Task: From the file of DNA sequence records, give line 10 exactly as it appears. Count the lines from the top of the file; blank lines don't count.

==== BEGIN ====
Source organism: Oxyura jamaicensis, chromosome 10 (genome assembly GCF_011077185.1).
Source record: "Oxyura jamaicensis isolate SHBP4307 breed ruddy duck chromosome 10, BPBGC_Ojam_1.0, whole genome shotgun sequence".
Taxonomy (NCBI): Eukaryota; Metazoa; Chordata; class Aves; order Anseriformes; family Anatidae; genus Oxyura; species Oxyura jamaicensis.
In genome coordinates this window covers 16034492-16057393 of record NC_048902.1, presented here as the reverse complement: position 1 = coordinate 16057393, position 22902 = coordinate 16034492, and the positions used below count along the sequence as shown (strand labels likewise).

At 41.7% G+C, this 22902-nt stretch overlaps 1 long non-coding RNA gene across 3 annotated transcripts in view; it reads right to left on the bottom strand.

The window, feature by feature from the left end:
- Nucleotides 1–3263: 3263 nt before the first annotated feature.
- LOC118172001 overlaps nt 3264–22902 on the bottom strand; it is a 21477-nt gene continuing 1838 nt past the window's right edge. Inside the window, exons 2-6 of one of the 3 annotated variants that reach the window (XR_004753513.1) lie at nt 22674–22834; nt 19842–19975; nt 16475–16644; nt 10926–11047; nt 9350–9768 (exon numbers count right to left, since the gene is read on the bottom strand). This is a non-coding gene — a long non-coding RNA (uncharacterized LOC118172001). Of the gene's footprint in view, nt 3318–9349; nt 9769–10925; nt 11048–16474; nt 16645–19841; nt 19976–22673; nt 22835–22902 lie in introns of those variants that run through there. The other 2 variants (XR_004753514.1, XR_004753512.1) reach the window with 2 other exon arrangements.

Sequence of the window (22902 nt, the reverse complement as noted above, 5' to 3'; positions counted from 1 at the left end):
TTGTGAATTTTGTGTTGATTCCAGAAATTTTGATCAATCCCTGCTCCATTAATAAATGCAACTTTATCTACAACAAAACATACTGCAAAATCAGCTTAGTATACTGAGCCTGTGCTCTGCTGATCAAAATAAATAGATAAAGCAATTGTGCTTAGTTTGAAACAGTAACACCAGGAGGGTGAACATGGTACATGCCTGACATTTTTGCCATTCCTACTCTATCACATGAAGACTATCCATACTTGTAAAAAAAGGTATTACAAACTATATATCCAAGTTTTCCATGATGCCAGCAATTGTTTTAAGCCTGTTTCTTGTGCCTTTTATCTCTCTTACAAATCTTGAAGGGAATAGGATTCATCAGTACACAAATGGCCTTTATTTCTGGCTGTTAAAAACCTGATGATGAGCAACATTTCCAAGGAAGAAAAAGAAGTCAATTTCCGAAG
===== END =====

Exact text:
TTGTGAATTTTGTGTTGATTCCAGAAATTTTGATCAATCCCTGCTCCATTAATAAATGCAACTTTATCTACAACAAAACATACTGCAAAATCAGCTTAGTATACTGAGCCTGTGCTCTGCTGATCAAAATAAATAGATAAAGCAATTGTGCTTAGTTTGAAACAGTAACACCAGGAGGGTGAACATGGTACATGCCTGACATTTTTGCCATTCCTACTCTATCACATGAAGACTATCCATACTTGTAAAAAAAGGTATTACAAACTATATATCCAAGTTTTCCATGATGCCAGCAATTGTTTTAAGCCTGTTTCTTGTGCCTTTTATCTCTCTTACAAATCTTGAAGGGAATAGGATTCATCAGTACACAAATGGCCTTTATTTCTGGCTGTTAAAAACCTGATGATGAGCAACATTTCCAAGGAAGAAAAAGAAGTCAATTTCCGAAG